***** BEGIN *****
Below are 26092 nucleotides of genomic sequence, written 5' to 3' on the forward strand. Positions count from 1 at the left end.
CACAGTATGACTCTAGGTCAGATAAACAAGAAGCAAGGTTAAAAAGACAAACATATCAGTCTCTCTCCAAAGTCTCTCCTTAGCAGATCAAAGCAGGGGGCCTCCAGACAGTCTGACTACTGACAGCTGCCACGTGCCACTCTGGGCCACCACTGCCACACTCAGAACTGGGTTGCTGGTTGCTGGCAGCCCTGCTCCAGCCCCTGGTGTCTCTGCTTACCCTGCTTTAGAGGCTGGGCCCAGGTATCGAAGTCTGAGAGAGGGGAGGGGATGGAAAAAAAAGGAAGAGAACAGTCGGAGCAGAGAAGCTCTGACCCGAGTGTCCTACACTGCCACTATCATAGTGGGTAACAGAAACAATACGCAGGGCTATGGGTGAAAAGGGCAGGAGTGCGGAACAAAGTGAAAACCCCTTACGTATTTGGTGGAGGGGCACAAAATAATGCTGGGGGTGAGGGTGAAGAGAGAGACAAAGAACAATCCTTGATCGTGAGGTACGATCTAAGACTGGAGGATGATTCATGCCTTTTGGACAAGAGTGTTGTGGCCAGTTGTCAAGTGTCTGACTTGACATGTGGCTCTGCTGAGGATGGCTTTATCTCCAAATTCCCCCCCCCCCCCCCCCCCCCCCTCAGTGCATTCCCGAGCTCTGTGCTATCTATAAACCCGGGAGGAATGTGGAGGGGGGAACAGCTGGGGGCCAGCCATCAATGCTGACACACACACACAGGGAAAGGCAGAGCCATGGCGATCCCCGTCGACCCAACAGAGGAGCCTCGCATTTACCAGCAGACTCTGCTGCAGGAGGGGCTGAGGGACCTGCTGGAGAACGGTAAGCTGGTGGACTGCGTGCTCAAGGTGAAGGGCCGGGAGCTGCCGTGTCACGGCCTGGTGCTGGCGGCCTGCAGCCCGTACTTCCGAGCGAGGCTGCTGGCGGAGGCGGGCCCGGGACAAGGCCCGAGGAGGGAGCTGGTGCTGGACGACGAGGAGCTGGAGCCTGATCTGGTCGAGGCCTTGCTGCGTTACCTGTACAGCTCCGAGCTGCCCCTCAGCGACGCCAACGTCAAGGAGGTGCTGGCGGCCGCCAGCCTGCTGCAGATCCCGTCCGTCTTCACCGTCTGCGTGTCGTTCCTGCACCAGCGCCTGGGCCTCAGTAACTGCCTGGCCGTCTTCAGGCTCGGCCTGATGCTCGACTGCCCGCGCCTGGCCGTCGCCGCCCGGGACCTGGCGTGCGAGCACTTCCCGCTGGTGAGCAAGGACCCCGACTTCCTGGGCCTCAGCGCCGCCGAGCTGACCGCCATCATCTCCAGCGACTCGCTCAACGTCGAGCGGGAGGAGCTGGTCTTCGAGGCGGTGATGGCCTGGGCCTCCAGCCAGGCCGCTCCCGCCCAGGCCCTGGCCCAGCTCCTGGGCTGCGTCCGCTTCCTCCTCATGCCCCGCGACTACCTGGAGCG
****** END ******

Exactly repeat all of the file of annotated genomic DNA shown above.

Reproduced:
Below are 26092 nucleotides of genomic sequence, written 5' to 3' on the forward strand. Positions count from 1 at the left end.
CACAGTATGACTCTAGGTCAGATAAACAAGAAGCAAGGTTAAAAAGACAAACATATCAGTCTCTCTCCAAAGTCTCTCCTTAGCAGATCAAAGCAGGGGGCCTCCAGACAGTCTGACTACTGACAGCTGCCACGTGCCACTCTGGGCCACCACTGCCACACTCAGAACTGGGTTGCTGGTTGCTGGCAGCCCTGCTCCAGCCCCTGGTGTCTCTGCTTACCCTGCTTTAGAGGCTGGGCCCAGGTATCGAAGTCTGAGAGAGGGGAGGGGATGGAAAAAAAAGGAAGAGAACAGTCGGAGCAGAGAAGCTCTGACCCGAGTGTCCTACACTGCCACTATCATAGTGGGTAACAGAAACAATACGCAGGGCTATGGGTGAAAAGGGCAGGAGTGCGGAACAAAGTGAAAACCCCTTACGTATTTGGTGGAGGGGCACAAAATAATGCTGGGGGTGAGGGTGAAGAGAGAGACAAAGAACAATCCTTGATCGTGAGGTACGATCTAAGACTGGAGGATGATTCATGCCTTTTGGACAAGAGTGTTGTGGCCAGTTGTCAAGTGTCTGACTTGACATGTGGCTCTGCTGAGGATGGCTTTATCTCCAAATTCCCCCCCCCCCCCCCCCCCCCCCTCAGTGCATTCCCGAGCTCTGTGCTATCTATAAACCCGGGAGGAATGTGGAGGGGGGAACAGCTGGGGGCCAGCCATCAATGCTGACACACACACACAGGGAAAGGCAGAGCCATGGCGATCCCCGTCGACCCAACAGAGGAGCCTCGCATTTACCAGCAGACTCTGCTGCAGGAGGGGCTGAGGGACCTGCTGGAGAACGGTAAGCTGGTGGACTGCGTGCTCAAGGTGAAGGGCCGGGAGCTGCCGTGTCACGGCCTGGTGCTGGCGGCCTGCAGCCCGTACTTCCGAGCGAGGCTGCTGGCGGAGGCGGGCCCGGGACAAGGCCCGAGGAGGGAGCTGGTGCTGGACGACGAGGAGCTGGAGCCTGATCTGGTCGAGGCCTTGCTGCGTTACCTGTACAGCTCCGAGCTGCCCCTCAGCGACGCCAACGTCAAGGAGGTGCTGGCGGCCGCCAGCCTGCTGCAGATCCCGTCCGTCTTCACCGTCTGCGTGTCGTTCCTGCACCAGCGCCTGGGCCTCAGTAACTGCCTGGCCGTCTTCAGGCTCGGCCTGATGCTCGACTGCCCGCGCCTGGCCGTCGCCGCCCGGGACCTGGCGTGCGAGCACTTCCCGCTGGTGAGCAAGGACCCCGACTTCCTGGGCCTCAGCGCCGCCGAGCTGACCGCCATCATCTCCAGCGACTCGCTCAACGTCGAGCGGGAGGAGCTGGTCTTCGAGGCGGTGATGGCCTGGGCCTCCAGCCAGGCCGCTCCCGCCCAGGCCCTGGCCCAGCTCCTGGGCTGCGTCCGCTTCCTCCTCATGCCCCGCGACTACCTGGAGCG